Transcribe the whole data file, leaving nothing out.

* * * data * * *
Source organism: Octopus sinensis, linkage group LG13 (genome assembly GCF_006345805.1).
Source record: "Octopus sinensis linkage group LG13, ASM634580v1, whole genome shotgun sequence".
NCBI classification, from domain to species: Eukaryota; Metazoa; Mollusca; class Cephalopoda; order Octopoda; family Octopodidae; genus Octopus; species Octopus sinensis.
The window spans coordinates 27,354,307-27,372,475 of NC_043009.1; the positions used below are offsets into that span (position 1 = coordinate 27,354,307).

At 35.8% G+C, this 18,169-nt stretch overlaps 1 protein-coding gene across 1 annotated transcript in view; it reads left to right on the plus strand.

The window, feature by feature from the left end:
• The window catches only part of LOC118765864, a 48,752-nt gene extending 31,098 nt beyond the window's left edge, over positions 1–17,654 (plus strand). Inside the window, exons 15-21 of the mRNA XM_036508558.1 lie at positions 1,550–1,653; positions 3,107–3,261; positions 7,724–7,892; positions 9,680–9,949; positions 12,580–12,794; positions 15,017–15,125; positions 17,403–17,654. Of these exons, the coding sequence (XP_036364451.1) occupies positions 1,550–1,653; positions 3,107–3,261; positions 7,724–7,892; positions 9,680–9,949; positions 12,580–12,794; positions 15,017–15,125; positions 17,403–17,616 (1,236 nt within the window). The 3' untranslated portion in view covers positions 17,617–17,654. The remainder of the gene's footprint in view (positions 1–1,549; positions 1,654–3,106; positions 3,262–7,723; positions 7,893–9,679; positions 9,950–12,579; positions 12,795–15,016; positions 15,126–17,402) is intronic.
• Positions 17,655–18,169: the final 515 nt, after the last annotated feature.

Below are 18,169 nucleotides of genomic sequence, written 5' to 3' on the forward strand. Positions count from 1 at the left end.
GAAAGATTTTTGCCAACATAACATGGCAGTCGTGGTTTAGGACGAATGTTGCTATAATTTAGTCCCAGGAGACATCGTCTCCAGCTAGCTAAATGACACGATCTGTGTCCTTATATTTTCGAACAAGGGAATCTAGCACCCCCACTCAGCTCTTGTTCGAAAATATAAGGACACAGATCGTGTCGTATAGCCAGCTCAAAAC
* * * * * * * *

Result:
Source organism: Octopus sinensis, linkage group LG13 (genome assembly GCF_006345805.1).
Source record: "Octopus sinensis linkage group LG13, ASM634580v1, whole genome shotgun sequence".
NCBI classification, from domain to species: Eukaryota; Metazoa; Mollusca; class Cephalopoda; order Octopoda; family Octopodidae; genus Octopus; species Octopus sinensis.
The window spans coordinates 27,354,307-27,372,475 of NC_043009.1; the positions used below are offsets into that span (position 1 = coordinate 27,354,307).

At 35.8% G+C, this 18,169-nt stretch overlaps 1 protein-coding gene across 1 annotated transcript in view; it reads left to right on the plus strand.

The window, feature by feature from the left end:
• The window catches only part of LOC118765864, a 48,752-nt gene extending 31,098 nt beyond the window's left edge, over positions 1–17,654 (plus strand). Inside the window, exons 15-21 of the mRNA XM_036508558.1 lie at positions 1,550–1,653; positions 3,107–3,261; positions 7,724–7,892; positions 9,680–9,949; positions 12,580–12,794; positions 15,017–15,125; positions 17,403–17,654. Of these exons, the coding sequence (XP_036364451.1) occupies positions 1,550–1,653; positions 3,107–3,261; positions 7,724–7,892; positions 9,680–9,949; positions 12,580–12,794; positions 15,017–15,125; positions 17,403–17,616 (1,236 nt within the window). The 3' untranslated portion in view covers positions 17,617–17,654. The remainder of the gene's footprint in view (positions 1–1,549; positions 1,654–3,106; positions 3,262–7,723; positions 7,893–9,679; positions 9,950–12,579; positions 12,795–15,016; positions 15,126–17,402) is intronic.
• Positions 17,655–18,169: the final 515 nt, after the last annotated feature.

Below are 18,169 nucleotides of genomic sequence, written 5' to 3' on the forward strand. Positions count from 1 at the left end.
GAAAGATTTTTGCCAACATAACATGGCAGTCGTGGTTTAGGACGAATGTTGCTATAATTTAGTCCCAGGAGACATCGTCTCCAGCTAGCTAAATGACACGATCTGTGTCCTTATATTTTCGAACAAGGGAATCTAGCACCCCCACTCAGCTCTTGTTCGAAAATATAAGGACACAGATCGTGTCGTATAGCCAGCTCAAAAC